Libra was also a talking point at the European Central Bank’s annual symposium in Sintra, Portugal, where Bank of England Governor Mark Carney referenced Libra. “Anything that works in this world will become instantly systemic and will have to be subject to the highest standards off regulation,” he said.
Carney’s ‘Open Mind’
While Carney said “we need to have an open mind” about technology that can facilitate cross-border money transfers, “we will look at it very closely and in a coordinated fashion” at multilateral organizations including the G-7, the International Monetary Fund, Bank for International Settlements and Financial Stability Board.
Meanwhile, Markus Ferber, a German member of the European Parliament, said Facebook, with more than 2 billion users, could become a “shadow bank” and that regulators should be on high alert.
Facebook is developing Libra, a stablecoin designed to avoid the volatility of Bitcoin and thus be useful for commerce, in partnership with some of the biggest names in payments and technology, such as Visa Inc. and Uber Technologies Inc. The new currency, which will launch as soon as next year, is pegged to a basket of government-backed currencies and securities.
While Bitcoin, the original cryptocurrency, has attracted a lot of attention since its creation a decade ago, it’s still not widely used beyond market speculation. Facebook meanwhile, plans to build a new digital wallet that will exist in its Messenger and WhatsApp services to make it easy for people to send money to friends, family and businesses through the apps.
“This money will allow this company to assemble even more data, which only increases our determination to regulate the internet giants,” Le Maire said in parliament.
Facebook’s Calibra cryptocurrency is on its way.
It’s mission is to “enable a simple global currency and financial infrastructure that empowers billions of people”.
AbstractEmerging as a comprehensive and aggressive governance scheme in China, the “Social Credit System” (SCS) seeks to promote the norms of “trust” in the Chinese society by rewarding behavior that is considered “trust-keeping” and punishing those considered “trust-breaking.” This Article closely examines the evolving SCS regime and corrects myths and misunderstandings popularized in the international media. We identify four key mechanisms of the SCS, i.e., information gathering, information sharing, labeling, and joint sanctions, and highlight their unique characteristics as well as normative implications. In our view, the new governance mode underlying the SCS — what we call the “rule of trust” — relies on the fuzzy notion of “trust” and wide-ranging arbitrary and disproportionate punishments. It derogates from the notion of “governing the country in accordance with the law” enshrined in China’s Constitution.This Article contributes to legal scholarship by offering a distinctive critique of the perils of China’s SCS in terms of the party-state’s tightening social control and human rights violations. Further, we critically assess how the Chinese government uses information and communication technologies to facilitate data-gathering and data-sharing in the SCS with few meaningful legal constraints. The unbounded and uncertain notion of “trust” and the unrestrained employment of technology are a dangerous combination in the context of governance. We conclude with a caution that with considerable sophistication, the Chinese government is preparing a much more sweeping version of SCS reinforced by artificial intelligence tools such as facial-recognition and predictive policing. Those developments will further empower the government to enhance surveillance and perpetuate authoritarianism.Keywords: Social Credit, information and communications technologies, governance, social control, human rightsSuggested Citation:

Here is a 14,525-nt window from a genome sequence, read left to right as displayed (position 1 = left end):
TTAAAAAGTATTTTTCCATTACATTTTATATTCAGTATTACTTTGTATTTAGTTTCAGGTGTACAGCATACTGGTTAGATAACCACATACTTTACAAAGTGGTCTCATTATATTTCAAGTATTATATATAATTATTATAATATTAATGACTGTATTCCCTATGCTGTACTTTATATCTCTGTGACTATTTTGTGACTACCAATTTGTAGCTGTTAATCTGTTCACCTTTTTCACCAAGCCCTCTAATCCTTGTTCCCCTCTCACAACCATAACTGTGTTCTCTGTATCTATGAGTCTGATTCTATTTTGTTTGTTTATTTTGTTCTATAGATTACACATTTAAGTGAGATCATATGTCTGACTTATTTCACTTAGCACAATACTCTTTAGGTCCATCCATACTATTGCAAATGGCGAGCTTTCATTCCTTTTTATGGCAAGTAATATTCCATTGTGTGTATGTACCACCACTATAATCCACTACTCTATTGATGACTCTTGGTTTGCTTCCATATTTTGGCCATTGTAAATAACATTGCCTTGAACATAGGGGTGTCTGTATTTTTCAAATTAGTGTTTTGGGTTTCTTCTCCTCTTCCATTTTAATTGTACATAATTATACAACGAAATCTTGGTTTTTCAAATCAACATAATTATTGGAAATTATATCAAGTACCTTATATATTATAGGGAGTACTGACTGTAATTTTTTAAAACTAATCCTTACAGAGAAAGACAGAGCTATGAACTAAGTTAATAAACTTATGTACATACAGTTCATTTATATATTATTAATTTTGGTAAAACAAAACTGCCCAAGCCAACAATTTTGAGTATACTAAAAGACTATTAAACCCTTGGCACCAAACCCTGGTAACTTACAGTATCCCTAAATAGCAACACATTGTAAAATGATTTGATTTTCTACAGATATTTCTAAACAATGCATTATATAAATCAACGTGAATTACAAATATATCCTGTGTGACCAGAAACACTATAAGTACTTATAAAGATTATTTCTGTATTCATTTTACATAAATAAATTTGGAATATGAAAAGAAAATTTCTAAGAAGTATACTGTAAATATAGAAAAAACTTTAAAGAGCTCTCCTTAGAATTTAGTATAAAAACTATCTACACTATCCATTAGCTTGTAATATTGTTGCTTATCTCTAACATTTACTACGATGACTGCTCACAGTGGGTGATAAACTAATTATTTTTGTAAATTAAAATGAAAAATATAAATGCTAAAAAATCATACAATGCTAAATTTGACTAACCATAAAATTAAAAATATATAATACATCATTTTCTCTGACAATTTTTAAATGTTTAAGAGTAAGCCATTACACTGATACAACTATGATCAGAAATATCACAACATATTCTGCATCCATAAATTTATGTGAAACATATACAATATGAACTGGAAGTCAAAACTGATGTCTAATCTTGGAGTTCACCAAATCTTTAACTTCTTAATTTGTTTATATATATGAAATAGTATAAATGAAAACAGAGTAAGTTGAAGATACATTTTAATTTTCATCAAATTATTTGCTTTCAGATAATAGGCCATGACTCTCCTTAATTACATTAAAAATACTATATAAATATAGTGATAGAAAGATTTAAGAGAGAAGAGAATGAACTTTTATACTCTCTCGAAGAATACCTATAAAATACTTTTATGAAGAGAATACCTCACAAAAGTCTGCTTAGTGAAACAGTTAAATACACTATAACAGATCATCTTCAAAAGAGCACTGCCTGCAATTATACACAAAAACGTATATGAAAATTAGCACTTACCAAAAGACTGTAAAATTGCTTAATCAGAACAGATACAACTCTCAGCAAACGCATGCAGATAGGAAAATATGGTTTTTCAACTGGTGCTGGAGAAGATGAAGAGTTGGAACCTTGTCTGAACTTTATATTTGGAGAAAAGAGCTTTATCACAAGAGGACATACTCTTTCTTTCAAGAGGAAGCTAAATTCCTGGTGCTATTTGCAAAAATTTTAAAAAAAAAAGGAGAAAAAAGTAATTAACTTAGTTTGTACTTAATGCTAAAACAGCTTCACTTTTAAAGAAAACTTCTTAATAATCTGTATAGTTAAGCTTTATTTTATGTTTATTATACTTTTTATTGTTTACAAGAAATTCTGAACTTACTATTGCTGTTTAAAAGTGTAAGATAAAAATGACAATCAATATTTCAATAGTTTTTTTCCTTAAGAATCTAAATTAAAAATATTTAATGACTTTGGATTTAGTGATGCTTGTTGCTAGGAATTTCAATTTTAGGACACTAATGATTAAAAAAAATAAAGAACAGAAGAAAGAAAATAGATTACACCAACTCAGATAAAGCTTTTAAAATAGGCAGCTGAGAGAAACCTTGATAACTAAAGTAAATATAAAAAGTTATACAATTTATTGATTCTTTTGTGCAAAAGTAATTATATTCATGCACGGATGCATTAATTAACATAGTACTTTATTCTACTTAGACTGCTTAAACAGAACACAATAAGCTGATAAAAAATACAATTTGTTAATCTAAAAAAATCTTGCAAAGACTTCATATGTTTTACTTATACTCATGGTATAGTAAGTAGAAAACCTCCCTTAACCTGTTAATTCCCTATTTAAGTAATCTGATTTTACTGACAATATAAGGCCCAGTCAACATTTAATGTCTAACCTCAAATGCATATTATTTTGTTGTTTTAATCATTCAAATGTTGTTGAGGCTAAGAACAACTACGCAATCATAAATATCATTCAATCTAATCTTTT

At TILTing 2019 the Lab presented a study on the legal instruments that are, as of today, applicable to blockchain-based digital assets under European law, and the relative enforcement challenges. The broader question to be tackled is whether and how regulators deal with such challenges, and what are the interests at stake. http://ipkitten.blogspot.com/2019/05/tilting-perspectives-2019-report-2.html
When Satoshi Nakamoto designed the Bitcoin protocol, he had the insight to include the notion of transaction fees. These fees incentivized miners to include transactions into blocks. But initially, Bitcoin did not have, in any meaningful sense, a fee market.A large portion of early Bitcoin transactions were completely free up until 2013 (blue in the above chart). Wallet developers eventually hard-coded tiny fixed fees into their clients, thought of as donations to miners. At first these fees defaulted to 0.1 BTC, but they were driven down as the Bitcoin price rose.